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Nvidia GeForce 3DVision & How 3D Works

Nvidia GeForce 3D Vision and The History of 3D

Manufacturer: Nvidia

Genuinely three dimensional films and games are something of a technological holy grail – the possibility of taking traditional forms of entertainment beyond the confines of a two dimensional screen in a way that everyone can easily use and enjoy is certainly tantalising enough to have drawn heavy investment from major electronics manufacturers and Hollywood studios alike.

3D Displays, no matter how niche and expensive, are currently on show at this week’s CES show in Las Vegas and James Cameron’s in production film, Avatar, has been shot entirely in Stereoscopic 3D.

While the technology and concept has always shown promise though, it’s only recently that 3D has started to mature into something fit for purpose. Memories of 1930s creature features presented in “terrifying 3D” relied on red and green cardboard glasses to create a painfully unconvincing effect.

The resurgent interest in 3D films in the 1950s and 1980s saw only a mild improvement with the switch to polarising lenses and dual strip film or dual projectors to generate a 3D effect over certain elements.

Nvidia GeForce 3DVision  & How 3D Works Introduction - The History of 3D Cinema and Gaming
Are old 3D glasses like this about to come back into fashion? No.

Neither effect was particularly convincing or successful. The older red and green filter technique (known as anaglyph), while requiring no specialist equipment to display and well suited to black and white movies, failed to translate to colour cinema. The newer polarising setups required specialist projection equipment and screens, making it useless for home displays.

Both formats were also disadvantaged by the use of standard camera equipment used to record the footage or, in the case of more modern attempts, the use of split lenses. While split lenses meant 3D films could be recorded to a single strip of film, saving on projection costs, the result was nowhere near as convincing as footage recorded using twin cameras and displayed using dual projectors, a process that was twice as expensive and unattractive to studios of the day.

So, while the idea of 3D entertainment has been with us for a while, genuine consumer 3D has remained unconvincing and clunky or prohibitively expensive. Sadly this hasn’t looked like changing for a while, with modern prototype displays pitched more at scientists, researchers and industry than consumers, and with the extortionate pricing to match.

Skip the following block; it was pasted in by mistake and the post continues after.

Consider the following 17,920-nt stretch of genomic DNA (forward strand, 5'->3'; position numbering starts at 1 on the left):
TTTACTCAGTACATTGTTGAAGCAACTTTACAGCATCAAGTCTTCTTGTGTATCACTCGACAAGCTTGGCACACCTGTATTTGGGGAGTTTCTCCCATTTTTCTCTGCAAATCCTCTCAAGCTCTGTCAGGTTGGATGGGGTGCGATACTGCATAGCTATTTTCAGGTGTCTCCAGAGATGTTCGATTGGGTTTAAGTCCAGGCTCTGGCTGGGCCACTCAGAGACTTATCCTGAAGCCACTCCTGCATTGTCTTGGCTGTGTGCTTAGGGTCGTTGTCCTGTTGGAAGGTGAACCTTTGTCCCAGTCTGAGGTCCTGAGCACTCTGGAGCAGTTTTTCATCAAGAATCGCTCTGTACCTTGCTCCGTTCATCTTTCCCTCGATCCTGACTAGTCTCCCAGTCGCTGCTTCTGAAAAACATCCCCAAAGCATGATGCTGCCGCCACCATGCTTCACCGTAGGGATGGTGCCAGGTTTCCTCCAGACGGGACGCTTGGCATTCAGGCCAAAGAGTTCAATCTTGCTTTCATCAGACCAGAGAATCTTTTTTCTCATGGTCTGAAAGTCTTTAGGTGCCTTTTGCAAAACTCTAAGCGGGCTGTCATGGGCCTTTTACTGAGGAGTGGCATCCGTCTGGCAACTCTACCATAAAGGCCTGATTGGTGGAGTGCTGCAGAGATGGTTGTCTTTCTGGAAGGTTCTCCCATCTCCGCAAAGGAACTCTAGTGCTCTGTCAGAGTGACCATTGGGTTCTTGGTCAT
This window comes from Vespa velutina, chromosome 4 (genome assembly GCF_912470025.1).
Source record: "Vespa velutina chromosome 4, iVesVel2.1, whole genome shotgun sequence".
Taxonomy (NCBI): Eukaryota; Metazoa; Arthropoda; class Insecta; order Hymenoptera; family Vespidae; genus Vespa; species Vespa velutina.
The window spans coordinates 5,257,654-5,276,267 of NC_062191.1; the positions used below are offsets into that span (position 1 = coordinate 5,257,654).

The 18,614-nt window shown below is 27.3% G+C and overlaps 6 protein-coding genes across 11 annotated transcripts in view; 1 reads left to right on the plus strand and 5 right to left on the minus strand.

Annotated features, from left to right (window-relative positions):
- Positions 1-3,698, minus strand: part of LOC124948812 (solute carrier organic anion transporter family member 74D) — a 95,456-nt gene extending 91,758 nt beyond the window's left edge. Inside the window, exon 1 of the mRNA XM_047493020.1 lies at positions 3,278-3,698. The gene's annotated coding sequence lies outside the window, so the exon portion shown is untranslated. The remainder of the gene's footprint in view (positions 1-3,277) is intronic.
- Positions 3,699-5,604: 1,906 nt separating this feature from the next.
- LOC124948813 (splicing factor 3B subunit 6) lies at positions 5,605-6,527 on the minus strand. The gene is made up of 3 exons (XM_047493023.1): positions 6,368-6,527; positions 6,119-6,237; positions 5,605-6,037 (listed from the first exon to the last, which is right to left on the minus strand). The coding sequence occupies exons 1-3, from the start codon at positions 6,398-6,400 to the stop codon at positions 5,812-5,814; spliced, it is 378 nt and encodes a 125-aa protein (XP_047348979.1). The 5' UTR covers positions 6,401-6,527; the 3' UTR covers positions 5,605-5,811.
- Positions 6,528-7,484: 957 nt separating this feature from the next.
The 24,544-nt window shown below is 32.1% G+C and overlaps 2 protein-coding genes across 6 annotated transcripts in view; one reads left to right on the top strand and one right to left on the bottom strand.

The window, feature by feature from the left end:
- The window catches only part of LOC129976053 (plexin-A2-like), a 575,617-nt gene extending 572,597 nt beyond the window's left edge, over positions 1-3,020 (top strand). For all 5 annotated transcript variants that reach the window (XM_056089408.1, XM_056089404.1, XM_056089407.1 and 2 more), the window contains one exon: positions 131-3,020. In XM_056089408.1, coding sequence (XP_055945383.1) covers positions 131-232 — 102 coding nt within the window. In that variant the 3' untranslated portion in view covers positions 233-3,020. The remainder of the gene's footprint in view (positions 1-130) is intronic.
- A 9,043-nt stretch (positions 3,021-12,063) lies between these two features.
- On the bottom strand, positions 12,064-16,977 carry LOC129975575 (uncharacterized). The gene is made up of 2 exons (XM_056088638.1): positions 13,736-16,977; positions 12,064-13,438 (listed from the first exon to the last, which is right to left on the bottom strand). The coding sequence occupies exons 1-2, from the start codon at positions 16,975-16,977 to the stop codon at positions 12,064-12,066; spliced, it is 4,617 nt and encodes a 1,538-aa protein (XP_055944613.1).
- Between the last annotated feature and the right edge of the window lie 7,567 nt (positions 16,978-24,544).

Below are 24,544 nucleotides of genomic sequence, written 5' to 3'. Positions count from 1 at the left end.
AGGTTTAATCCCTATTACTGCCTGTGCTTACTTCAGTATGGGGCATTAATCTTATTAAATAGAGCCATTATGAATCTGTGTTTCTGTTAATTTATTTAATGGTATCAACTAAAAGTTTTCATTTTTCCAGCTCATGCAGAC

Nvidia GeForce 3DVision  & How 3D Works Introduction - The History of 3D Cinema and Gaming
Believe it or not, that's a game of Left 4 Dead right there

In recent years though we’ve seen a few companies dip their toes into the pool of consumer 3D, with Zalman launching its Trimon 3D monitor a year or so back, a display that took a standard 2D display signal and converted it into a polarised 3D display. There have also been numerous types of dual-display 3D glasses, utilising tiny screens in each eye to create a 3D effect. Sadly though neither option has really caught on thanks to a combination of high cost, poor execution and limited compatibility and while memorable for their attempts at innovation, they’ve been consigned to the dustbin of history.

The problem is that quality convincing home 3D is nigh on impossible to achieve when the technology is converting an originally 2D image into a three dimensional representation. Because there’s no real information on an object’s depth, solutions have had to estimate depth, resulting in a answer which, in the case of Zalman’s Trimon, is easy to setup and applies to almost any 2D source, but is ultimately disappointing.

This is the reason that more recent 3D projects such as IMAX films are so much more convincing than previous attempts, as they’ve been recorded specifically in 3D using twin stereoscopic cameras, capturing the action onto two separate reels from two separate points of view and producing an image meant for 3D from the very start.